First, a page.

Re: donating money instead of time - what do you suppose actually happens to the money that gets donated?  Is it just given directly to people in need as a cash payment?  If so, I think it is very fairly debatable whether that is the best possible way to use that money to help.But if it's anything else - say, providing medical care, or education, or building infrastructure - then that money is going to pay salaries of people who are doing actual work; teachers, doctors, construction workers, whatever.  There are people collecting and handling and exchanging money.  There are people overseeing taxes and legal concerns.  There are people interacting directly with the ultimate recipients of aid.  Every step of the process involves people doing work.
Now say you happen to be a trained teacher, or medical provider, or you have construction skills.  And you do the work the charity was going to hire someone to do for free. 
How can that possibly be less efficient or effective than giving the charity the money to pay someone else to do it?

Lets say the aid money was going to buy food for the hungry.  And you have a very large garden, and you grow food and give it directly to a hungry person (granted, you spent money on soil and water, but the majority of the value in gardening is produced by labor).  How is that tomato more effective because it got bought at a store? 

Even if you want to only support charities whose beneficiaries aren't local to you, if you spend enough hours on their taxes that they don't have to hire an accountant, then they just saved that much of their other donations (that they can now spend on charity work).  If you put in free fundraising time, they get more donations (without having to pay college kids on summer vacation to stand on busy corners with a clipboard)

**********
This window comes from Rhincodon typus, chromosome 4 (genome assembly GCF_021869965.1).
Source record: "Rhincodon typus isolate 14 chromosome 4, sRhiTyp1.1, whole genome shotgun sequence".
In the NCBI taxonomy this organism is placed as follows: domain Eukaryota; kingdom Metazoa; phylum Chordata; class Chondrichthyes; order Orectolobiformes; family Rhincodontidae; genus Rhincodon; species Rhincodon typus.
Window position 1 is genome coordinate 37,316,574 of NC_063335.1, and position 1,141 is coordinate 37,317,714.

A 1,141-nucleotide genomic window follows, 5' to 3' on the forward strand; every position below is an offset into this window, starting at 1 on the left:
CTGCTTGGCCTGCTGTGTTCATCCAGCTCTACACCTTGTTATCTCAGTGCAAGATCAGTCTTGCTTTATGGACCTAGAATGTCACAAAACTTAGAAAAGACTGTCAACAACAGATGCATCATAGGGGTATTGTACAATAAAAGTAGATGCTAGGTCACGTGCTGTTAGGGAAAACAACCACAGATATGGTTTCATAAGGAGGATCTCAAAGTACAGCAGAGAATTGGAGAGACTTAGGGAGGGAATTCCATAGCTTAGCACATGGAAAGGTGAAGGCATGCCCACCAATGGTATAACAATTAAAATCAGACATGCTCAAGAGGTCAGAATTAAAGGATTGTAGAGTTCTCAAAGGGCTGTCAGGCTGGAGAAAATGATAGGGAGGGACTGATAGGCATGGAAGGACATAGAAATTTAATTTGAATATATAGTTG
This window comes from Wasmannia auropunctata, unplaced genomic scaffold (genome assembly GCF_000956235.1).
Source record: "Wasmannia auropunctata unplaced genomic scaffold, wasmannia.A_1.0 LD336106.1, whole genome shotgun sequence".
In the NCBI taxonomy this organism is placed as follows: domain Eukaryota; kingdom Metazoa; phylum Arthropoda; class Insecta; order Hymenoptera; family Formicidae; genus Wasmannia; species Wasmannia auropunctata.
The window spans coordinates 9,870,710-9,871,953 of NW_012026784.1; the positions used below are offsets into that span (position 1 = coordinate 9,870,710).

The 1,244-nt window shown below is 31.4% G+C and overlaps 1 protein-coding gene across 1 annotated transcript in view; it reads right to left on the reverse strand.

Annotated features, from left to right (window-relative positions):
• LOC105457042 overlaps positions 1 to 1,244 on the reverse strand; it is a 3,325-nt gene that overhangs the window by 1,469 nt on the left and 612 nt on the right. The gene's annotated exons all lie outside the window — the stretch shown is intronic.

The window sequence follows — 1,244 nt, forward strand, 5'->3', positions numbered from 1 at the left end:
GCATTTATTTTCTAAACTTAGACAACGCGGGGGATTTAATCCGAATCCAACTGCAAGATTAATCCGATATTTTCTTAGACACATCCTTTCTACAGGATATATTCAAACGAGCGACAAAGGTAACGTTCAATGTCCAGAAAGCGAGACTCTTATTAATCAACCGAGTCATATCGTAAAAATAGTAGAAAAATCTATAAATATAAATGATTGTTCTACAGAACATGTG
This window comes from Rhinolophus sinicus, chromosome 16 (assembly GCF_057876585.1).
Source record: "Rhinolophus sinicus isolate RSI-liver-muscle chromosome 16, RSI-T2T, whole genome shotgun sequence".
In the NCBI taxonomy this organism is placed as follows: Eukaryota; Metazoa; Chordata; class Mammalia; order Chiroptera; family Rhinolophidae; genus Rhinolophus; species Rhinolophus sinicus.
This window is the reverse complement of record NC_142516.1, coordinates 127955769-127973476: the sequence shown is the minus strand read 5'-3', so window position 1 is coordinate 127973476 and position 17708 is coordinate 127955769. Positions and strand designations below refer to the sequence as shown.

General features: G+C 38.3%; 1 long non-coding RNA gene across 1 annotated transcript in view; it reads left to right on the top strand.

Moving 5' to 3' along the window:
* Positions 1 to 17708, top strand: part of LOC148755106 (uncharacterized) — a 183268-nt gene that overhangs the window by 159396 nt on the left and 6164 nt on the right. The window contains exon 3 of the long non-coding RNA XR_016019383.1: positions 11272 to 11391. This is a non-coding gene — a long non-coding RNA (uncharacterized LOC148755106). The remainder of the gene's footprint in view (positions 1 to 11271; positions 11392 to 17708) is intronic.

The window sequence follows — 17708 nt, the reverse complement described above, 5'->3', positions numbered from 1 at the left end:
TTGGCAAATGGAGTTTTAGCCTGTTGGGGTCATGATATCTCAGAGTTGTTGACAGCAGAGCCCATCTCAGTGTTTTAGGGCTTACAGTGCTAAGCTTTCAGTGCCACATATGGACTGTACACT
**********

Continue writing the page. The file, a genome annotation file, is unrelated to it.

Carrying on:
Bottom line, money isn't an actual thing.  Its a placeholder.  It represents the value of labor in an easily trade-able format.
I can't understand why it is so important for so many people to try to argue why their method of helping others is "better" than others.  Instead of focusing on whether volunteering is a good enough form of helping others, why not focus on all those who do nothing at all?



dycker1978

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Re: your mustache might be evil
« Reply #210 on: February 26, 2016, 07:24:51 AM »

From where I'm standing, the dots say that if you hit your retirement goal dollar amount and then quit working rather than put in one more day for another $100, you've effectively forsaken control of that $100 that you could have allocated to a cause you support.  The hidden icebergs of our ongoing conversations here are all related to making value judgments about the best use of those dollars.  Once we accept that upgrading to the new iphone is a stupid waste of my working career hours, why do we instead opt for retirement instead of malaria medication, or pertussis vaccinations, or HIV research, or counseling for women from abusive relationships, or even anything on Kiva or Kickstarter. 

Because no one, no matter how much of their lives they devote to helping others, is ever going to save the world. 
It doesn't matter how noble a goal it may be, it isn't going to happen. 

Most of us in this discussion seem to agree that those with the means may be in some way morally obligated to help those in need, but this does not make each individual personally responsible for saving the world. 
Suggesting that one shouldn't retire because they could hypothetically earn money to give to charity is the exact same extreme that Tooqk sarcastically suggested earlier.  It sounds like you are saying that if one does any less than devote 100% of their time and resources to helping others, they are amoral.  That's just silly.